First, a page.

Maryland Environmental Services has asked Carroll officials for detailed information about test wells explored and later abandoned on the campus of Springfield Hospital Center in Sykesville.
"This is an area short of water, to say the least," said Michael D. Wojton, MES program director. "This data will help us round out the entire picture. The county and state have to figure out a way to supply water to South Carroll."
South Carroll, home to about 30,000 residents, suffers from seasonal water shortages. The county had considered the wells as an option to augment the water supply but later scrapped the plan in favor of a $16 million water treatment plant at Piney Run Lake in Sykesville.
"Typically, one of the most important things about wells is to see what they can do under drought conditions," Wojton said. "This is the best time to get yield data, information that is essential to the process of planning."
Many people, including Commissioner Julia Walsh Gouge, consider the wells an excellent short-term solution to the water problems. The commissioners recently stopped residential construction in South Carroll - except for homes that have received building permits - until more water becomes available.
With ground-water levels at their lowest in years, the state agency will test the proposed wells for yield and compare the results with county data. County tests, performed about two years ago, put the yield at about 100,000 gallons per day for each well.
The state has asked for information on the depth, yield and water quality of each well - information that the county commissioners agreed yesterday to forward to MES. The county spent about $75,000 two years ago locating three wells on the hospital property and testing a fourth existing well.
"We found each well would be a satisfactory source of water," said Frank Schaeffer, deputy director of Carroll's Department of Public Works. "We have all the data which we gathered during the drilling."
Officials researched the possibility of drilling a series of wells on the hospital property in an effort to augment the water supply in South Carroll. The public water system supplies nearly 20,000 residents of Eldersburg and Sykesville with water drawn from Liberty Reservoir and treated at the county's plant there. During prolonged hot and dry spells, the system often is strained.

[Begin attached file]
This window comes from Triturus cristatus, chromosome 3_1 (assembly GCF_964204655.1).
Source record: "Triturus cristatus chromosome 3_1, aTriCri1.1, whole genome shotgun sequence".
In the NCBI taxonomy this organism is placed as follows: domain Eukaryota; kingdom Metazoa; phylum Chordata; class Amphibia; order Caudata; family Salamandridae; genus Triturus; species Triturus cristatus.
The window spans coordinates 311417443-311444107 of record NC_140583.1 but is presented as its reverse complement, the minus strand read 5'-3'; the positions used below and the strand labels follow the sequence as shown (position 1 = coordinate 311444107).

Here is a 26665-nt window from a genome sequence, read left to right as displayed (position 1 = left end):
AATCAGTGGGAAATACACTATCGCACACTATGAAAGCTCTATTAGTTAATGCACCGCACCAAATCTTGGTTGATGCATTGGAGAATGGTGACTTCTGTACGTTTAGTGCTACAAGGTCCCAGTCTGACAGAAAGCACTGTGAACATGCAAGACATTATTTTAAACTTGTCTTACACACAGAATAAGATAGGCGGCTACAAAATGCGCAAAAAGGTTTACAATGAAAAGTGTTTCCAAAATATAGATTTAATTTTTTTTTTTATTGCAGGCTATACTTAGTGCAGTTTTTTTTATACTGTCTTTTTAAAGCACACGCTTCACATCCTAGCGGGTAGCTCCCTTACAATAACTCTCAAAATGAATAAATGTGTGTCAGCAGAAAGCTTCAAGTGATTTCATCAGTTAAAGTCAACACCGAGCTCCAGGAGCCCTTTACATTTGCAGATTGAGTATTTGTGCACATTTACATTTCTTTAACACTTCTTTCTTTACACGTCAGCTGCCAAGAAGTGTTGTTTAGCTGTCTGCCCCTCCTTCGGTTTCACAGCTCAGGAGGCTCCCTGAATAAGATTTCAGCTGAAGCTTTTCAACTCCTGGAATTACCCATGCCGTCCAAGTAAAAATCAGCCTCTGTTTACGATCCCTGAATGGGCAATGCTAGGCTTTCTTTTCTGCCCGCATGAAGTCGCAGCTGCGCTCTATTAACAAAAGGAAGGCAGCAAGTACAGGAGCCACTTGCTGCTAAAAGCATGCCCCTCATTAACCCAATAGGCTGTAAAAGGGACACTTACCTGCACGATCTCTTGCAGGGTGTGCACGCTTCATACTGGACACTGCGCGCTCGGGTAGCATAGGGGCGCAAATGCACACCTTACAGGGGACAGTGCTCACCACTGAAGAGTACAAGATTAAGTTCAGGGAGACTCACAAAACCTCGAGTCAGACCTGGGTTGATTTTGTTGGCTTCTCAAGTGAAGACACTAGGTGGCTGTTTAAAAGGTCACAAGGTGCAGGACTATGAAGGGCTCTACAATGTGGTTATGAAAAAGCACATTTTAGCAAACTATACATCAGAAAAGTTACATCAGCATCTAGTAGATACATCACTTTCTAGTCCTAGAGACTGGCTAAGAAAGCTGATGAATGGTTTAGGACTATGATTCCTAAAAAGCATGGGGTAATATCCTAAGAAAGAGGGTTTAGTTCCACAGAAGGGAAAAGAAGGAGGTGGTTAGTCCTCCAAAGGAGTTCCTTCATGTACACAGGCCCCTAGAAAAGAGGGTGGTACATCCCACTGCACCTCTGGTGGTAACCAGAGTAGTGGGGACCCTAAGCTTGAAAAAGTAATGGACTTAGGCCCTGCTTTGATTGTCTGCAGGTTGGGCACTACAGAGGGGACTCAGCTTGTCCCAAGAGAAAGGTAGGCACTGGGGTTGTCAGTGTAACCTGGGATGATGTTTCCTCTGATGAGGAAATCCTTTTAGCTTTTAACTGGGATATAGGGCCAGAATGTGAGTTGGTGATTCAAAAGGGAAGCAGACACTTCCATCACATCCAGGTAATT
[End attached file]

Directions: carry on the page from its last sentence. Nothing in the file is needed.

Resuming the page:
With the additional water from the proposed wells, the county could meet the immediate needs of South Carroll, its most populous area. Two test wells are between Route 32 and Buttercup Road; a third lies at the southeastern edge of the hospital campus near Slacks Road. The county also will provide its test data from an existing well, in the middle of the hospital campus.
Carroll proceeded with the construction of one well on property adjacent to the hospital, on land owned by Fairhaven Retirement Community. The Fairhaven well came on line a year ago and can deliver as much as 300,000 gallons a day into the public water system.
Commissioners Donald I. Dell and Robin Bartlett Frazier are moving forward with plans to build the Piney Run plant, but that plan has not received state approval and has met with strong opposition from residents. Additional water from wells would hinder efforts to obtain a construction permit for the plant, Dell and Frazier have said.
Gouge repeatedly has asked her colleagues to reconsider the wells as an option until the plant can begin operating. Under optimum conditions, the new plant will not open for at least three years.
A year ago, the Maryland Department of the Environment also asked that Carroll drill the wells to provide an immediately available water supply for South Carroll. Wells would give South Carroll a stable, long-term water supply at reasonable costs, state officials said.